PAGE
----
As some of you may know — if you read the EMRandEHR.com blog — I recently had an experience which set a fine example as to how much health IT can help hospitals when deployed well and supported by smart training. In short, a family member just had an effective, focused trip through a hugely busy ED, largely due, I believe to the technology it uses.
The hospital has deployed the Picis electronic document management system, along, seemingly, with traffic control modules, to strip much of the fat away from a patient’s trip through the ED.
With staff clicking away happily, patients moving in and out promptly and physicians having easy access to patient histories, med lists test results and more in one easy-to-access place, I saw a pretty neat ballet in place.
The truth is, however, that this seems to be an exception rather than the rule. Far more hospitals I’ve visited seem to have taken a heavy-handed, training-light approach to introducing their EMR. (One facility had installed screensavers on staff desktops that read “Cerner is coming.” I can’t imagine this gave any employees a big thrill, or helped them get prepared.)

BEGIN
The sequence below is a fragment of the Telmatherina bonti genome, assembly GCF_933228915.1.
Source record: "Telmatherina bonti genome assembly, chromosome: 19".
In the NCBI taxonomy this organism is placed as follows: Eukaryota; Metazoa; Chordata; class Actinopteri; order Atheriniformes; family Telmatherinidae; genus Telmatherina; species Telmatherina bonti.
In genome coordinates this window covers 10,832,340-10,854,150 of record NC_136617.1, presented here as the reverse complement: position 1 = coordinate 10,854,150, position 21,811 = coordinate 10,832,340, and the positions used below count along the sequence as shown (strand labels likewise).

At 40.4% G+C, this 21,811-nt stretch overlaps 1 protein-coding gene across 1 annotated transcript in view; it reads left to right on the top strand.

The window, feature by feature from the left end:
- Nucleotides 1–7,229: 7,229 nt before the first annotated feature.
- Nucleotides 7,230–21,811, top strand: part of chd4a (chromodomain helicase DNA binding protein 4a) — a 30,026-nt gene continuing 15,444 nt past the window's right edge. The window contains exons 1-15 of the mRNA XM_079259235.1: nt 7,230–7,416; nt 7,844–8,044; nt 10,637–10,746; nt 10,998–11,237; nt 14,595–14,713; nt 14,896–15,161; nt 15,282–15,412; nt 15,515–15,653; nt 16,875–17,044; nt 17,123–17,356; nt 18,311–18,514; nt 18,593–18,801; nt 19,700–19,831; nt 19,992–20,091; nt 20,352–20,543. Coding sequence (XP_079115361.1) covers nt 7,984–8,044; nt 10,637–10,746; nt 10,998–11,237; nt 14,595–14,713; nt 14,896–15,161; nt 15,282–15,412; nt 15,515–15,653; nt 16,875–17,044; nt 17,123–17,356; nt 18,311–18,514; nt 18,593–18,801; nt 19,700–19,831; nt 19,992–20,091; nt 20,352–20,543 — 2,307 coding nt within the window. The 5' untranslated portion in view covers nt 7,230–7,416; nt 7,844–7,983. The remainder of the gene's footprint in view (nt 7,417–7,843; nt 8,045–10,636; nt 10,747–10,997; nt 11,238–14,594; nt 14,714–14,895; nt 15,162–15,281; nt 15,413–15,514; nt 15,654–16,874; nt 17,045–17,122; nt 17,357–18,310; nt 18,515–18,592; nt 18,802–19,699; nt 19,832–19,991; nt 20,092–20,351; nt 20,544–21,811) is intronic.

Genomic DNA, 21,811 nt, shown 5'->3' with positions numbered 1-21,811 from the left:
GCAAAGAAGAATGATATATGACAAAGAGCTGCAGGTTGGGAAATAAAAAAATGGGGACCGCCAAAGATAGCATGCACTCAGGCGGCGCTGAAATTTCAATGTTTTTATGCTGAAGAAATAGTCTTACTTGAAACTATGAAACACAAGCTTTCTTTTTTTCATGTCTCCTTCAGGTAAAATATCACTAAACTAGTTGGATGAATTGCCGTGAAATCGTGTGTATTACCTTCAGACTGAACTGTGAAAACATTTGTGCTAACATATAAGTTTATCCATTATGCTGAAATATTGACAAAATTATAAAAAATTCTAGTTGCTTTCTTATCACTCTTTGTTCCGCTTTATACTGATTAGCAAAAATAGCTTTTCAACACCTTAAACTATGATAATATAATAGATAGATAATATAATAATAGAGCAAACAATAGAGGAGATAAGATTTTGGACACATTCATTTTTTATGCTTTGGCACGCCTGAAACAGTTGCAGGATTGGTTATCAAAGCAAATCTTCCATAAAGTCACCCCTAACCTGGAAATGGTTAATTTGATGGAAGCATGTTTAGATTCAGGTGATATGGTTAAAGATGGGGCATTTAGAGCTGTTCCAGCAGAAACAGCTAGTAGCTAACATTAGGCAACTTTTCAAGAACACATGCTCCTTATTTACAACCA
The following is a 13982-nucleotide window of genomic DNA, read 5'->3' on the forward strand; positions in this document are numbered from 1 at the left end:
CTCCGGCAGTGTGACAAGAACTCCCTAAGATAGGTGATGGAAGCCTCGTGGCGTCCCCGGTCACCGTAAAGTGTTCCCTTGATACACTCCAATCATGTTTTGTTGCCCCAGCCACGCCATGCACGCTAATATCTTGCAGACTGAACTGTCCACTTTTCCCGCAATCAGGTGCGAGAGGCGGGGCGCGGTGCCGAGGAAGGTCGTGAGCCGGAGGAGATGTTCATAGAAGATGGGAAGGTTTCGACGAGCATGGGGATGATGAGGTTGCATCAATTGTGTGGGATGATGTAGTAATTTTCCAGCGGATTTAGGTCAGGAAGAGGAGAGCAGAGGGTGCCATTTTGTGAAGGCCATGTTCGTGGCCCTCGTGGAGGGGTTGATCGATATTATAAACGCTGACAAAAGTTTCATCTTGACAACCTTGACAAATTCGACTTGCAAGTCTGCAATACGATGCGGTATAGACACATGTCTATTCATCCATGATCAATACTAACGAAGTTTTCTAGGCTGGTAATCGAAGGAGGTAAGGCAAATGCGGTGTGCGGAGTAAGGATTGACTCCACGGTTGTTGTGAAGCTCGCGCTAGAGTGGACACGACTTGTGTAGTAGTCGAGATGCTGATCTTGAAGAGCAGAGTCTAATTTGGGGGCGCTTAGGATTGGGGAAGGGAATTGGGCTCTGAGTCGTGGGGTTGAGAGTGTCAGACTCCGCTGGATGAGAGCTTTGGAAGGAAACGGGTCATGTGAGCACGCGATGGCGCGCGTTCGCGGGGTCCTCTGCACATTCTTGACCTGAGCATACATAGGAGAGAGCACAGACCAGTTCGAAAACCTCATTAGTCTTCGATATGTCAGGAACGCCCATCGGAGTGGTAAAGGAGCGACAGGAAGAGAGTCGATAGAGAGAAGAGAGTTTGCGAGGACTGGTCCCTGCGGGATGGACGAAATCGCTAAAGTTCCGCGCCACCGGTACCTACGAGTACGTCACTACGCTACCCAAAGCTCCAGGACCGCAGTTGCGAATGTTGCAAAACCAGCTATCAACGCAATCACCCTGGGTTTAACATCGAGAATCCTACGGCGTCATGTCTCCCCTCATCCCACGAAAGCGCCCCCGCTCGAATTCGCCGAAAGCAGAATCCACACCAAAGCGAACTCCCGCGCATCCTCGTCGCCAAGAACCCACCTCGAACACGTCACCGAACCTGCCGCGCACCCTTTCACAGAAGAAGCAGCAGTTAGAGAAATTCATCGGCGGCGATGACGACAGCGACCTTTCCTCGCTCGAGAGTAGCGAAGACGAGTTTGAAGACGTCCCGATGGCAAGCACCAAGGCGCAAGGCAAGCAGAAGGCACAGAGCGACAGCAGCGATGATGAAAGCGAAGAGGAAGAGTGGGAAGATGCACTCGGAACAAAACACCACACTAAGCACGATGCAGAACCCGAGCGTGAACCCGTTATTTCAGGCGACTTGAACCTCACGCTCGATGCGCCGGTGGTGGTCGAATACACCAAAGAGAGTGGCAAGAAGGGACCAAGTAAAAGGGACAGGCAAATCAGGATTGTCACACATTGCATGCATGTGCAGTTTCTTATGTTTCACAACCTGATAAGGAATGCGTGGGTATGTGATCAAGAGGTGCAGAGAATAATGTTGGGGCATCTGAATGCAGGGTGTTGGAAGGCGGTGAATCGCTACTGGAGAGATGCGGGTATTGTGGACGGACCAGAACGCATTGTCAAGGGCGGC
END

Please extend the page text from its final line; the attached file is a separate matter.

Actually, when I passed through the same facility later, I saw flustered-looking nurses trying desperately to get simple transactions done, forming an insecure cluster together as they tried to help a colleague enter some observations. Thaaaat didn’t give me a nice, secure feeling about the hospital’s odds of making clinical mistakes.
I hate to say this, but I think the odds of a hospital IT department changing its culture enough to truly support EMR users is pretty darned small. My guess is that it will take several years before hospitals have a clue as to how to handle the big, huge change management process their EMR produces. Good luck, guys.